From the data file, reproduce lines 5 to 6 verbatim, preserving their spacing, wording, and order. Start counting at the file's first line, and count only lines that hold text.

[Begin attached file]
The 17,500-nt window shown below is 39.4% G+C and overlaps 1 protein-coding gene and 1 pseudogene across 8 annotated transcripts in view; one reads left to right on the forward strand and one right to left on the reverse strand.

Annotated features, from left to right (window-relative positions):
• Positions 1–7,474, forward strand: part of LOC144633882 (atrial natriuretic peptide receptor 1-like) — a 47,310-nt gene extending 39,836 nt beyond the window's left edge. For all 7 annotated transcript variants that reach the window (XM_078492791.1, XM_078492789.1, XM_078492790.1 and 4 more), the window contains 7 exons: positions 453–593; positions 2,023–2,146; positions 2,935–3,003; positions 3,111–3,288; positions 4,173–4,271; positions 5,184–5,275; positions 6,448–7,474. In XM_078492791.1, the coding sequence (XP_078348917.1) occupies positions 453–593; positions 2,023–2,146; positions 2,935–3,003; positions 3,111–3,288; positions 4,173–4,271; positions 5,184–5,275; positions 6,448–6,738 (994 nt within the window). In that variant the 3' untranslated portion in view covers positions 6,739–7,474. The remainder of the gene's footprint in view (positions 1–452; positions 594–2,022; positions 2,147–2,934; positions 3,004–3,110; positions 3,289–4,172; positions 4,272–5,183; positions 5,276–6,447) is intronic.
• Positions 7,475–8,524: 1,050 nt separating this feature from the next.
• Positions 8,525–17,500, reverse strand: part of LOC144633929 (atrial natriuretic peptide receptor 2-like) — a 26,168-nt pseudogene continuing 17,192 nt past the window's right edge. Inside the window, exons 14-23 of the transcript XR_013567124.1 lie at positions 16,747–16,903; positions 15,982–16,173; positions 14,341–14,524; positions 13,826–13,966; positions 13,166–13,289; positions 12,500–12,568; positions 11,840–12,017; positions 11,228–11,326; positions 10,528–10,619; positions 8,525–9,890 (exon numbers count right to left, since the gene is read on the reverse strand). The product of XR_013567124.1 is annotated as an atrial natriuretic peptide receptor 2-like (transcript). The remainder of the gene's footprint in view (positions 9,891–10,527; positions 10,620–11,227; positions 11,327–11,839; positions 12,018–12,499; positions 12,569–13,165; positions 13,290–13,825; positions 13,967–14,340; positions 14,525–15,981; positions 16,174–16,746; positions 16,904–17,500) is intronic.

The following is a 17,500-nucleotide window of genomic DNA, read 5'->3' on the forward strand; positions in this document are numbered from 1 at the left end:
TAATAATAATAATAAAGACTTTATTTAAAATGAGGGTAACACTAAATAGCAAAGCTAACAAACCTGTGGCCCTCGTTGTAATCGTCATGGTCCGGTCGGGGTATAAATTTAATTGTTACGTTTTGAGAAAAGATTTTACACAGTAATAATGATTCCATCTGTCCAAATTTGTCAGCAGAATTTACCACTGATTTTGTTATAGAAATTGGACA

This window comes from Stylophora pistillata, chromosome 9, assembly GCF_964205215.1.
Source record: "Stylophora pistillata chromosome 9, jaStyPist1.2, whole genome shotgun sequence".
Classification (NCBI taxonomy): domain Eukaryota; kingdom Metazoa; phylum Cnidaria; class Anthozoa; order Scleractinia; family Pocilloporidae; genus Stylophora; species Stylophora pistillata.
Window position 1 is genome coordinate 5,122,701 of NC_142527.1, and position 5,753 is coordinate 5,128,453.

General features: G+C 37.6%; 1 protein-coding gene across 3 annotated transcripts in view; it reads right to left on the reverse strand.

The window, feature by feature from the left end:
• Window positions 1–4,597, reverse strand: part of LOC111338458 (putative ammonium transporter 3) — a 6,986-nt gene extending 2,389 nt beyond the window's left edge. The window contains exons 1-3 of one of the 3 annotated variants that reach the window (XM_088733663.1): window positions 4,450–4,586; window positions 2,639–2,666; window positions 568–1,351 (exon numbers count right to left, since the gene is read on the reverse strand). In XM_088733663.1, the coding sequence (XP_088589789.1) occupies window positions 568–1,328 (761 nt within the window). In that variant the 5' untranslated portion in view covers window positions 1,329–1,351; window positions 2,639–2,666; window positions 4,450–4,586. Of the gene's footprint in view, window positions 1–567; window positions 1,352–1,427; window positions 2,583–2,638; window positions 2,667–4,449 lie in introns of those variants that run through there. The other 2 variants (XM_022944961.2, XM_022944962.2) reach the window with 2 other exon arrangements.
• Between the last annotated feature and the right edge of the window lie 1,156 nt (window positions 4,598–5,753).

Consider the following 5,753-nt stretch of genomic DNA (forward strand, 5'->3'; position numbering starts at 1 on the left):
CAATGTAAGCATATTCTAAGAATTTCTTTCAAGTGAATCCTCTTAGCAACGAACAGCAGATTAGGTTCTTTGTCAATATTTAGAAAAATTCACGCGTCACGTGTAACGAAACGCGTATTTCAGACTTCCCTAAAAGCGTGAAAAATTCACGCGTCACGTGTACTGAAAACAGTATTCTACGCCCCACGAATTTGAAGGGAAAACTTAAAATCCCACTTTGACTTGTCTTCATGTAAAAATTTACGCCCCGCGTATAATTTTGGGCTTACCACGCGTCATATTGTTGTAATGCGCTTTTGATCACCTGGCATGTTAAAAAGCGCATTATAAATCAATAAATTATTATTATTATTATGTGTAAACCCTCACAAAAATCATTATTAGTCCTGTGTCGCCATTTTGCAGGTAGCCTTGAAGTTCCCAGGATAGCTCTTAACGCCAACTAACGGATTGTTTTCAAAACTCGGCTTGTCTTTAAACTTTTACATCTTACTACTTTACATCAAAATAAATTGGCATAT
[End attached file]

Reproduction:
• Positions 8,525–17,500, reverse strand: part of LOC144633929 (atrial natriuretic peptide receptor 2-like) — a 26,168-nt pseudogene continuing 17,192 nt past the window's right edge. Inside the window, exons 14-23 of the transcript XR_013567124.1 lie at positions 16,747–16,903; positions 15,982–16,173; positions 14,341–14,524; positions 13,826–13,966; positions 13,166–13,289; positions 12,500–12,568; positions 11,840–12,017; positions 11,228–11,326; positions 10,528–10,619; positions 8,525–9,890 (exon numbers count right to left, since the gene is read on the reverse strand). The product of XR_013567124.1 is annotated as an atrial natriuretic peptide receptor 2-like (transcript). The remainder of the gene's footprint in view (positions 9,891–10,527; positions 10,620–11,227; positions 11,327–11,839; positions 12,018–12,499; positions 12,569–13,165; positions 13,290–13,825; positions 13,967–14,340; positions 14,525–15,981; positions 16,174–16,746; positions 16,904–17,500) is intronic.

The following is a 17,500-nucleotide window of genomic DNA, read 5'->3' on the forward strand; positions in this document are numbered from 1 at the left end: